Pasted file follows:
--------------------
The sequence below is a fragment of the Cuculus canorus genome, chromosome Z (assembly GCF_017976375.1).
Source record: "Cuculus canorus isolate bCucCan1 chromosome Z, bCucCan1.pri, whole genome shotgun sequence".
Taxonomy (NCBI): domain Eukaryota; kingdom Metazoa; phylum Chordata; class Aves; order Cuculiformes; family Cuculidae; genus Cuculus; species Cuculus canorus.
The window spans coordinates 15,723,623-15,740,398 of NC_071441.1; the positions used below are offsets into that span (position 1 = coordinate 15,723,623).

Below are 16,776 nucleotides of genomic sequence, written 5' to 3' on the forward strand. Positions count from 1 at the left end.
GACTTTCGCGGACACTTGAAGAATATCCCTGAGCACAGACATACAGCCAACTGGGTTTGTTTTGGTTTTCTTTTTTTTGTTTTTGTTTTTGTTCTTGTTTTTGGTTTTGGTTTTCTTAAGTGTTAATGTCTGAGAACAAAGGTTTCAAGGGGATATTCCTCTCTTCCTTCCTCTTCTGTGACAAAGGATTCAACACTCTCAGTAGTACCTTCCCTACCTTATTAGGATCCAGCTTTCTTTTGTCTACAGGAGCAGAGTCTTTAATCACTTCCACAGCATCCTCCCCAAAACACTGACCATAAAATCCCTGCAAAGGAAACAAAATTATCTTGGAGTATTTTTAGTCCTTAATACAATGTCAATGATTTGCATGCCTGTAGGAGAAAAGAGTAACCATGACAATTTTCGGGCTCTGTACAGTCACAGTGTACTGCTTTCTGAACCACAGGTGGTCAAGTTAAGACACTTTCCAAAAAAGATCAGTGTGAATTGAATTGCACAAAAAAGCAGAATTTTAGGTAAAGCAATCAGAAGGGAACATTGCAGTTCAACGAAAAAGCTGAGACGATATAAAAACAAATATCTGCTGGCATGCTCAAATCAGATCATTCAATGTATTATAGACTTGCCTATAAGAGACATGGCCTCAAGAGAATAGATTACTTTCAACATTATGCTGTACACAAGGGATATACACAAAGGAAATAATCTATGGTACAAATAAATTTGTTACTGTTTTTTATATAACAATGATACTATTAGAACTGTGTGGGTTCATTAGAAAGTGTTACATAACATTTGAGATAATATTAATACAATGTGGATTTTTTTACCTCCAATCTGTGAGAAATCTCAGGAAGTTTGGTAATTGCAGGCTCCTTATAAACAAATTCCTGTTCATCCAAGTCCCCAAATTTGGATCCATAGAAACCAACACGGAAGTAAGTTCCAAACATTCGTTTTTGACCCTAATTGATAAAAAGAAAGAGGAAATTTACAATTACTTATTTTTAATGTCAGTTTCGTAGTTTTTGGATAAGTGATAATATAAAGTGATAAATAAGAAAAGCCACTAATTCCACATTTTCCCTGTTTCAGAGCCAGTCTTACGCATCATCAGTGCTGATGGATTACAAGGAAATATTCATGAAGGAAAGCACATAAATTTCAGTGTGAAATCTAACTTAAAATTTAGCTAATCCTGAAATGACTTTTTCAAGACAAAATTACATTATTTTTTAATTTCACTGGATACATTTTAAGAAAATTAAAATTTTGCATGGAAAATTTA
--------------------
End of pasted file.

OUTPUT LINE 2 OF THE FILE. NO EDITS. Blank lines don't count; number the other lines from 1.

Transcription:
Source record: "Cuculus canorus isolate bCucCan1 chromosome Z, bCucCan1.pri, whole genome shotgun sequence".